My previous post about the Morningside Park markers was misleading. I was confused! The marker at top above is between the two shown on that previous post. The marker in the middle was difficult to see from the trail but it is among the southern group of markers. At bottom is a wider view of the arrow pointing at 82 degrees in this earlier post. All the markers are about the same distance away from the upper trail through the park.
The retired space shuttles Discovery and Enterprise were flown to their final destinations in the last couple of weeks. I saw Discovery fly over Washington, DC when I was down there last week. Yesterday I heard, but did not see, the 747 carrying Enterprise as it passed by campus on the way to JFK.
In July 1985, a NASA 747 carrying Columbia from Edwards Air Force Base in California to Kennedy Space Center in Floriday stopped to refuel at Offutt AFB near Omaha. A few friends and I made the drive from Lincoln and sat in the summer sun for several hours to see the shuttle. Given how sunburnt I got I'm not sure it was worth the trip.
The two bottom photos were taken by Larry, whose last name is I do not remember.
Gruene was a successful cotton town along the Guadelupe River until a boll weevil infestation and the Great Depression essentially killed it off by the early 1930s. There it sat until the 1970s when someone bought and restored historic Gruene Hall and then started buying and restoring many other buildings in town. Today Gruene is a tourist town but without a lot of the tackiness that implies. I spent a very enjoyable evening walking around town, listening to the western swing coming out of Gruene Hall, buying delicious pecans to bring back to the office, and eating fish tacos and drinking a St. Arnold Fancy Lawnmower beer at Mozie's.
Then it was back to San Antonio and an early morning flight to New York.
In case anyone was wondering, many of the early European settlers of this part of Texas were German. New Braunfels celebrates their heritage with a ten-day "Salute to Sausage" Wurstfest every November. The flags are displayed at the Friesenhaus Restaurant.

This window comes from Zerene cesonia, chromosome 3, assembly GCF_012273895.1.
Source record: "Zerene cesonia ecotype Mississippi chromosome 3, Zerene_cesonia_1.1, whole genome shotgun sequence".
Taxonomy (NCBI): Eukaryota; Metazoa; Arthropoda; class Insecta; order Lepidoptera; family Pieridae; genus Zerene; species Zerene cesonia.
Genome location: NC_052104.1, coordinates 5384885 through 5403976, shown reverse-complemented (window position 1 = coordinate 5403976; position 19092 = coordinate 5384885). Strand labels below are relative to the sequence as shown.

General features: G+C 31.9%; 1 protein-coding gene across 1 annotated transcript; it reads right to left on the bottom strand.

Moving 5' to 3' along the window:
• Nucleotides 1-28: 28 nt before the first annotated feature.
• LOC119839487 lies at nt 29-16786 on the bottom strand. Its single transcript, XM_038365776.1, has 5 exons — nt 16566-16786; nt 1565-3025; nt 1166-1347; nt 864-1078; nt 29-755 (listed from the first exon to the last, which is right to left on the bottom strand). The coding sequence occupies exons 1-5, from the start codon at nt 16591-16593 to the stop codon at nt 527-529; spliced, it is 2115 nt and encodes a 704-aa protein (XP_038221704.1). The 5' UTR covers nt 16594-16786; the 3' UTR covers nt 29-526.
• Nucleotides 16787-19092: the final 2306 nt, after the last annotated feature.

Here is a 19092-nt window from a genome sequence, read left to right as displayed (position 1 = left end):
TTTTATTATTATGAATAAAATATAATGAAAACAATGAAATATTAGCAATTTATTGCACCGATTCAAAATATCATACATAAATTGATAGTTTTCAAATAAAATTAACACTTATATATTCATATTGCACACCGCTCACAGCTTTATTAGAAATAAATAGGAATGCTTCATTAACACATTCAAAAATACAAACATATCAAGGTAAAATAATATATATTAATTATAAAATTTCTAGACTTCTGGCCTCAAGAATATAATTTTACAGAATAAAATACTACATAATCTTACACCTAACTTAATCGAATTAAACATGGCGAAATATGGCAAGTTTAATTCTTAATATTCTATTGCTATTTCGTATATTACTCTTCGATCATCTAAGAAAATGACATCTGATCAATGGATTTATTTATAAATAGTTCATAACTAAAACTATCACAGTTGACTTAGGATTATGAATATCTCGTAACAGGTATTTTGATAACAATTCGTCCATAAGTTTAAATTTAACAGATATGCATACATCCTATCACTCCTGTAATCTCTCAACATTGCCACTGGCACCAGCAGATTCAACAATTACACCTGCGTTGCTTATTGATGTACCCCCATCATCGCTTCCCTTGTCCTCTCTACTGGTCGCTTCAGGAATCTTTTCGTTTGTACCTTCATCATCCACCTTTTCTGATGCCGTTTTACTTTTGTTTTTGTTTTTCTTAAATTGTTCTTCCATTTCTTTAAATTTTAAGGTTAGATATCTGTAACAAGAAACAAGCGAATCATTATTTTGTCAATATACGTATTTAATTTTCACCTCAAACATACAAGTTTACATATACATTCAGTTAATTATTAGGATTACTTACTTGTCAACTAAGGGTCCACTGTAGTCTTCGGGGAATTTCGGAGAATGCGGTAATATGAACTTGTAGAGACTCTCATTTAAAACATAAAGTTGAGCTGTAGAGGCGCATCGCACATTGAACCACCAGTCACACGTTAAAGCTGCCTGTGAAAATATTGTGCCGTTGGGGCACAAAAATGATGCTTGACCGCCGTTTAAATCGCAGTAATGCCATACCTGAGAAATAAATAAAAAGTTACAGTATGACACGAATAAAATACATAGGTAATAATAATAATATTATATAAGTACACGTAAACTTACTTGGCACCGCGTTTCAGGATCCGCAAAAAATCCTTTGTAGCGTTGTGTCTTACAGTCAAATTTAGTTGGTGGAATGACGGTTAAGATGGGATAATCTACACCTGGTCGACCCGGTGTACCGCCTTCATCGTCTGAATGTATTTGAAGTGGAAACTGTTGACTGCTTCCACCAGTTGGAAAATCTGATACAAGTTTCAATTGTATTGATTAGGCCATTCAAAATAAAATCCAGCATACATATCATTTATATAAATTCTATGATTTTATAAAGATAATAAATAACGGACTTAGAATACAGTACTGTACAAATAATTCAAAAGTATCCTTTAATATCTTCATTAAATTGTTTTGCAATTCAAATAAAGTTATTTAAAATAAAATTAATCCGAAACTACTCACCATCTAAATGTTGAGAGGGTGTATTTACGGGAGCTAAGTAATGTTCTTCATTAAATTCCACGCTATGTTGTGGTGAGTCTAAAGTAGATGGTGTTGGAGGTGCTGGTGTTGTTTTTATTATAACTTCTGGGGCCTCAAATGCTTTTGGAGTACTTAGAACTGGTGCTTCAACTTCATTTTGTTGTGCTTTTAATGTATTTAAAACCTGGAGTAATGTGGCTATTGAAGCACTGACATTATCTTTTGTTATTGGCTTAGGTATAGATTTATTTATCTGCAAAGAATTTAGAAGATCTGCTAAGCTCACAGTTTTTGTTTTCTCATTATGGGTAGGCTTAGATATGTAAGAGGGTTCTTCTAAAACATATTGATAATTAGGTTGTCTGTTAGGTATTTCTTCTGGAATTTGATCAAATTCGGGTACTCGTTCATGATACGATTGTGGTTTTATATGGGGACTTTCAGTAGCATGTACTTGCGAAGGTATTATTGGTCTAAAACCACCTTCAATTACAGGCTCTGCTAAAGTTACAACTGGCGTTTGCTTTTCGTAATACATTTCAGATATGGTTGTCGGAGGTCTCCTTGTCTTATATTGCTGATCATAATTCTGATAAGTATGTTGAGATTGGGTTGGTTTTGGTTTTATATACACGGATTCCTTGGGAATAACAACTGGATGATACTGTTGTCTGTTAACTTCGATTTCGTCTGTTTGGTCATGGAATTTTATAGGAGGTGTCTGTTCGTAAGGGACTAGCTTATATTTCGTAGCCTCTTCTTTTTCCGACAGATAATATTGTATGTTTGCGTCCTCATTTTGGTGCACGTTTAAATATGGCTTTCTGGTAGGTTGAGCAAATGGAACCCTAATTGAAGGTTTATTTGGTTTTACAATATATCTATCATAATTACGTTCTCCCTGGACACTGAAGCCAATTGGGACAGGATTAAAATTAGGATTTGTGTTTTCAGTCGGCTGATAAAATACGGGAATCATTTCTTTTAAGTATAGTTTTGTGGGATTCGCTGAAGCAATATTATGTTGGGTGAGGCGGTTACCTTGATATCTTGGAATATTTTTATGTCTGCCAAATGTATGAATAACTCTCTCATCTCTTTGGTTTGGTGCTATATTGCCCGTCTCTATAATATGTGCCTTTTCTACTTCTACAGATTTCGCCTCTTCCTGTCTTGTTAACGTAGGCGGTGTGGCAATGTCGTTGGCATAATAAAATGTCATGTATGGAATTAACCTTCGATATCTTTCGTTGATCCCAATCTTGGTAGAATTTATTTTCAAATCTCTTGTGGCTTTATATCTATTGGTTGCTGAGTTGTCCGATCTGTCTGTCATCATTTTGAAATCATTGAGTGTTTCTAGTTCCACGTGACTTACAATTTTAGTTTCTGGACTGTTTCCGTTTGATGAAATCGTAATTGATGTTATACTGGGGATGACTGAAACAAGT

The Redbud was allright in my book. When I walked in one of the cooks in the kitchen started waving oddly at me like she knew me. I had stopped briefly in Blanco on my way up to the park a few hours earlier but didn't make any acquaintances in the five minutes I was there so I didn't know her. Then it sunk in that she was giving a thumbs-up to the WFMU t-shirt I was wearing.
The soup, salad and local beer were all good but I needed something else to finish the meal. In small-town Texas that something else is spelled DQ. I ordered the smallest cone they had at the Dairy Queen and sat down to see Blanco's ladies of purple and red attire enjoying their lunch.
Here's the falls at Pedernales Falls State Park, a bit more than an hour's drive north of San Antonio in the Hill Country of Texas. The Pedernales is not much of a river in the middle of a drought. It makes for an interesting landscape though.
The drought in Texas had been going on for several months at the time of my visit. I've got a few more drought photos coming up soon. But not too soon. First I've got to get off the Internet for a week or so.
Sorry this is such a crappy photo. This is the stage and stained glass window in Lockhart's public library. You know it is a solidly built stage because President Taft once spoke from there.
The library's benefactor, Dr. Eugene Clark, had a tumultuous life. His father was killed in the Civil War when Eugene was three and his mother died soon after. Clark was raised by a friend of his mother in his native New Orleans. She did well and Clark graduated from Tulane's medical school and headed west to Lockhart. In Lockhart Clark entered practice with an older doctor. The older guy promptly left town leaving Clark as Lockhart's doctor at the age of 21. After a number of years in Lockhart Clark went to Europe to become an ENT. Following his studies he opened a practice in San Antonio and became terminally ill. On his deathbed, in New Orleans, he dictated a will that left $10,000 to Lockhart to build a library. Wikipedia says this is the oldest operating public library in Texas.
The old library building is a stately little classical building with lots of dark wood and columns. The library expanded in the not too distant past into the Masonic Lodge building next door. Unlike in Luling, the Clark library had plenty of fiction books other than the most mass-market of mass-market novels.
I am dangerously extrapolating from a sample of two, but what's the deal with Texas libraries? To write up the library history I searched for the library's website. I found this, which, if you click on the "directions" link sends you to the Google Maps page for the Lockhart Road Public Library in Hong Kong. The page lets you search the collection and, well, that's all you can do. Compare that with the Mexico, NY Public Library site, which, despite having a tenth of the population of Lockhart, has a ton of services listed and has an extensive and active presence on Facebook. Both libraries have a number of Hemingway publications but only Lockhart has a video of The Old Man and the Sea by Ernest Hemingways.